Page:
On a warm day last August, police cars filled the parking lot of Broomfield High and first responders in tactical gear moved through the corridors. Thankfully this was not the scene of an unthinkable incident unfolding in Boulder Valley, but rather one of the ways BVSD prepares to respond to such threats. The event was a tactical exercise conducted by BVSD and Broomfield High School in coordination with Broomfield Police Department and other local agencies.
“We played out several active-threat scenarios,” explained Brendan Sullivan, BVSD Director of Safety, Security, and Emergency Services. “These types of exercises let us test our protocols in real-time simulation and learn from the experience.”
School staff initiated lockdown protocol in response to a “bad guy” entering the building as directed in their Emergency Operations Plan, a document each school has that outlines the response to various emergency situations. A critically important part of the plan is the Standard Response Protocol. These protocols provide short, easy-to-remember commands and responses for staff and students during a crisis and include Lockout, Lockdown, Shelter in Place, and Evacuation. Schools practice these drills regularly throughout the year. Participants played through two different scenarios all the way to practicing reunification protocols and returning to normal operations, and debriefed after each one.
Around 200 people participated, including school staff, teachers, first responders, and some students. The exercise took place on a district in-service day and students, some whose parents work at the school, gave up a day off from school to participate.
“It was powerful being able to practice in a simulated situation. Many of us have never heard gunshots before,” said Broomfield High principal Ginger Ramsey. “We got important feedback from the kids. A lot of learning came from being able to debrief afterward.”
Read More: BVSD holds active shooter drills
Building enhancements create a secure environment|
Over the past several years through the Building for Student Success program, BVSD has enhanced security features in buildings to increase control over access to schools and increase our ability to monitor the buildings.
“With the live training at Broomfield High, we saw that the physical features we’ve installed in our buildings are working to ‘harden’ our schools as targets,” BVSD Assistant Superintendent of Operational Services Rob Price explained.
A feature readily noticeable to parents and other visitors is the directed entrance at the front door. The layout directs visitors into a vestibule where they can check in with office staff and get a visitor’s badge before going into the building.
Other features include intercom/video cameras outside the front door of all buildings, exterior cameras at all schools, interior cameras in common spaces in high schools, as well as transaction windows and more appropriately placed exterior windows that allow office staff to see who is approaching the school.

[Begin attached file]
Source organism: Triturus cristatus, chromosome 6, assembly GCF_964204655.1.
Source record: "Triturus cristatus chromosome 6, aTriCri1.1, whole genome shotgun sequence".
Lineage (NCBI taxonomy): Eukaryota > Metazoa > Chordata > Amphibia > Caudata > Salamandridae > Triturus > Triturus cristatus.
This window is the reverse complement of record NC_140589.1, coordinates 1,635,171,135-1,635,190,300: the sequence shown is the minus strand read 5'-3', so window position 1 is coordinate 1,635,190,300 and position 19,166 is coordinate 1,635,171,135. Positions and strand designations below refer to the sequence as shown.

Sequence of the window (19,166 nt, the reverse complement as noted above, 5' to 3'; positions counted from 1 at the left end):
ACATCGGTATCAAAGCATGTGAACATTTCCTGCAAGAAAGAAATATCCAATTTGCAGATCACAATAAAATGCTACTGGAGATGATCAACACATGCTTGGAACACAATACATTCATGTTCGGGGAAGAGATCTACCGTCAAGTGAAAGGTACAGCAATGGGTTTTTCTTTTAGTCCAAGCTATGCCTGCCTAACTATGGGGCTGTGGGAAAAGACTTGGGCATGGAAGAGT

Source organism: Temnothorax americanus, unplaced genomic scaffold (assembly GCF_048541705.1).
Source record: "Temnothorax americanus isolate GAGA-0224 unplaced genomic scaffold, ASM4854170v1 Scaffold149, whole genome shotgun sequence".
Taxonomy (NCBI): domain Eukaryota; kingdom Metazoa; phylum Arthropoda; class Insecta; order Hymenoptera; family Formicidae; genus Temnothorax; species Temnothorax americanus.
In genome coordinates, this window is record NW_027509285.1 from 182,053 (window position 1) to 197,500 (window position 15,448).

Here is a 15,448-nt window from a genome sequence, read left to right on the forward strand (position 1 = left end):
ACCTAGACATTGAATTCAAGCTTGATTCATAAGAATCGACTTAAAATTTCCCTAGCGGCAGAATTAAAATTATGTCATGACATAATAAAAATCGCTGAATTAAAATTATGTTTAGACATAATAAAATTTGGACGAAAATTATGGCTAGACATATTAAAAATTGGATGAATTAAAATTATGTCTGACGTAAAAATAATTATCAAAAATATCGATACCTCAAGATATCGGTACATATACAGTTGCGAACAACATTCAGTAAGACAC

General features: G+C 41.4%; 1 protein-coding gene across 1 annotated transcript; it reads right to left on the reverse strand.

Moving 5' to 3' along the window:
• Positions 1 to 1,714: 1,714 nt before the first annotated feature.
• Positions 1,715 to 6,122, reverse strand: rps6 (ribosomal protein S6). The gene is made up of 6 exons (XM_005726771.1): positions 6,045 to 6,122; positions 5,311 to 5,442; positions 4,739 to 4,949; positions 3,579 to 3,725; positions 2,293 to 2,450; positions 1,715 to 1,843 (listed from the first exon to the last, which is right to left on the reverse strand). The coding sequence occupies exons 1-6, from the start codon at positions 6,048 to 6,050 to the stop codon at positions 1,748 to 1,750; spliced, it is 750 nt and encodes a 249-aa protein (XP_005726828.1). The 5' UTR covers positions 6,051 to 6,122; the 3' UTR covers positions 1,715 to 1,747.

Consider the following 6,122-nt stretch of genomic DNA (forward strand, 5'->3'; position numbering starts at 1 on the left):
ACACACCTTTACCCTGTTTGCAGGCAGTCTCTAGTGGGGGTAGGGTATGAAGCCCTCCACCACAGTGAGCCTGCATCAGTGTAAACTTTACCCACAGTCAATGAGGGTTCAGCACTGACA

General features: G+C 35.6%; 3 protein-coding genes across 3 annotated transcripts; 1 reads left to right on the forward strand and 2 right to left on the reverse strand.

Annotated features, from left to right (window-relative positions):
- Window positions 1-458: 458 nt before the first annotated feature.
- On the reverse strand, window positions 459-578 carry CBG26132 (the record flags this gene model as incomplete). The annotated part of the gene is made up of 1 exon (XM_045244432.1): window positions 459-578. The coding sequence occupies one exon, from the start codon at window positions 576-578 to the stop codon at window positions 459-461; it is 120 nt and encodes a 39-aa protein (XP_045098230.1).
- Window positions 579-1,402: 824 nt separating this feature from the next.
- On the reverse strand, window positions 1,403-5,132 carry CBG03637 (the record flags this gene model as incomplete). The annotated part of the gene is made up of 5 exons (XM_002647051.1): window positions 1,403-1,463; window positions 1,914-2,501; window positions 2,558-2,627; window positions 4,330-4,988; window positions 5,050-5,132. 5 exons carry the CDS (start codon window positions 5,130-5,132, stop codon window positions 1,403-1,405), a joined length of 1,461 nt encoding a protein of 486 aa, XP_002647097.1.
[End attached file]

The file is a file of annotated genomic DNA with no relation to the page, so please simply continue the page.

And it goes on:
Exterior door locks are being updated to allow for central control and monitoring. BVSD Security can tell if an exterior door at a school is propped open and can lock or unlock doors remotely. The new door controls also allow for corridor partitions to be closed remotely if there is a need to isolate a threat in an area. Classroom door locks are being replaced with models that can be more easily locked during a lockdown event.
“Compartmentalization of the school was effective at stopping the intruder’s progress,” Sullivan said of the exercise at Broomfield High. “And we were able to track his location in the building in real time via the interior security cameras.”
Broomfield High School principal Ginger Ramsey also notes the interior cameras have helped school officials resolve some discipline issues this school year.
Staff training key to preparedness
Building enhancements must be coupled with staff training on implementing security protocols. In addition to the active shooter drill at Broomfield High School, other high school principals and their school crisis teams participated in a similar, smaller scale tabletop training at the Education Center earlier this month. The school staffs, along with their school resource officers, were tasked to develop responses to several fictitious scenarios. District leadership and local law enforcement representatives also were on hand to “play out” their roles for providing resources and support. Each school group talked through its response and then the teams shared out to the group.
“The exercise went really well. There was a lot of good conversation and understanding gained about how to deal with different situations and the roles everyone plays,” Sullivan commented. “One of the things we hope to gain from exercises like this is relationship building between first responders, school staff, and the central office.”
Sullivan says there are plans to extend the training in a modified version to middle and elementary principals and staffs. BVSD office professionals also participated in crisis training this month during their professional development day. In addition to in-house trainings, school leaders receive FEMA training on emergency response protocols.
Balancing a secure and welcoming environment
A challenge the district faces as we work to harden schools as targets is also maintaining warm, welcoming environments that nurture learning. This is something architects and project teams must keep in mind as they renovate entrances and design other security features for schools.
“We really do love our new entrance,” said Whittier International principal Sarah Oswick of one of the features of the school’s renovation project. “It is all windows and has improved our ability to see what is going on at the entrance. It is the perfect balance between safe and secure but also welcoming. One of my students even commented on how light and bright it is.”